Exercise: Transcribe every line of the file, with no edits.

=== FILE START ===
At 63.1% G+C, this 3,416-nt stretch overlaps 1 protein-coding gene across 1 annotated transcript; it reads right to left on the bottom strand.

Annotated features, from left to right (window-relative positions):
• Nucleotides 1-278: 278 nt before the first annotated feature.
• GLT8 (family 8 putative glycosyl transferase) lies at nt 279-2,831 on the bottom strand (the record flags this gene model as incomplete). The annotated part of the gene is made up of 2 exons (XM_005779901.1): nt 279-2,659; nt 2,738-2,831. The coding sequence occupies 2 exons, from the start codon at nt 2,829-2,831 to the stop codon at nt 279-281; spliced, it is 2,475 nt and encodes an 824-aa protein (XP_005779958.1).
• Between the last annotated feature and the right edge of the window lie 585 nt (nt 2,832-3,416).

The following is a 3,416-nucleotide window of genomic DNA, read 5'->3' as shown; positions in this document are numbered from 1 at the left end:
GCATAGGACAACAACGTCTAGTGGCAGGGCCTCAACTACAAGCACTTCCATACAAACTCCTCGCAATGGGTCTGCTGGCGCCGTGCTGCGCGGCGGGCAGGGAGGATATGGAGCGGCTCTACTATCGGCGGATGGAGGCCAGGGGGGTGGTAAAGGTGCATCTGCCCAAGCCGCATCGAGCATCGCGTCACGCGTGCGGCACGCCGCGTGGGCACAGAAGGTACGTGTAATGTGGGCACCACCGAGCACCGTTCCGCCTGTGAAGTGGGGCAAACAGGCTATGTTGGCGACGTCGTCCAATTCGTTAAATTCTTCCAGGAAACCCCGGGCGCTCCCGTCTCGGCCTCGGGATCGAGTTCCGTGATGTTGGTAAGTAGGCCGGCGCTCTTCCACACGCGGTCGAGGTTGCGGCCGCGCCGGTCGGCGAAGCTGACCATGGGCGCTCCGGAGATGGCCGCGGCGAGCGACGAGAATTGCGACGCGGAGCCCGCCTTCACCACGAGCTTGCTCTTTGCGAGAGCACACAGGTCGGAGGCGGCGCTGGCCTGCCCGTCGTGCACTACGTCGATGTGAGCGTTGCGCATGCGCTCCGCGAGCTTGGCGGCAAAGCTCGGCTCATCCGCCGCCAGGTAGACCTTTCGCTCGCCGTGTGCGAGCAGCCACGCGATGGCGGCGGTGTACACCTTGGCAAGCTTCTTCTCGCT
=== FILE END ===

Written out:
At 63.1% G+C, this 3,416-nt stretch overlaps 1 protein-coding gene across 1 annotated transcript; it reads right to left on the bottom strand.

Annotated features, from left to right (window-relative positions):
• Nucleotides 1-278: 278 nt before the first annotated feature.
• GLT8 (family 8 putative glycosyl transferase) lies at nt 279-2,831 on the bottom strand (the record flags this gene model as incomplete). The annotated part of the gene is made up of 2 exons (XM_005779901.1): nt 279-2,659; nt 2,738-2,831. The coding sequence occupies 2 exons, from the start codon at nt 2,829-2,831 to the stop codon at nt 279-281; spliced, it is 2,475 nt and encodes an 824-aa protein (XP_005779958.1).
• Between the last annotated feature and the right edge of the window lie 585 nt (nt 2,832-3,416).

The following is a 3,416-nucleotide window of genomic DNA, read 5'->3' as shown; positions in this document are numbered from 1 at the left end:
GCATAGGACAACAACGTCTAGTGGCAGGGCCTCAACTACAAGCACTTCCATACAAACTCCTCGCAATGGGTCTGCTGGCGCCGTGCTGCGCGGCGGGCAGGGAGGATATGGAGCGGCTCTACTATCGGCGGATGGAGGCCAGGGGGGTGGTAAAGGTGCATCTGCCCAAGCCGCATCGAGCATCGCGTCACGCGTGCGGCACGCCGCGTGGGCACAGAAGGTACGTGTAATGTGGGCACCACCGAGCACCGTTCCGCCTGTGAAGTGGGGCAAACAGGCTATGTTGGCGACGTCGTCCAATTCGTTAAATTCTTCCAGGAAACCCCGGGCGCTCCCGTCTCGGCCTCGGGATCGAGTTCCGTGATGTTGGTAAGTAGGCCGGCGCTCTTCCACACGCGGTCGAGGTTGCGGCCGCGCCGGTCGGCGAAGCTGACCATGGGCGCTCCGGAGATGGCCGCGGCGAGCGACGAGAATTGCGACGCGGAGCCCGCCTTCACCACGAGCTTGCTCTTTGCGAGAGCACACAGGTCGGAGGCGGCGCTGGCCTGCCCGTCGTGCACTACGTCGATGTGAGCGTTGCGCATGCGCTCCGCGAGCTTGGCGGCAAAGCTCGGCTCATCCGCCGCCAGGTAGACCTTTCGCTCGCCGTGTGCGAGCAGCCACGCGATGGCGGCGGTGTACACCTTGGCAAGCTTCTTCTCGCT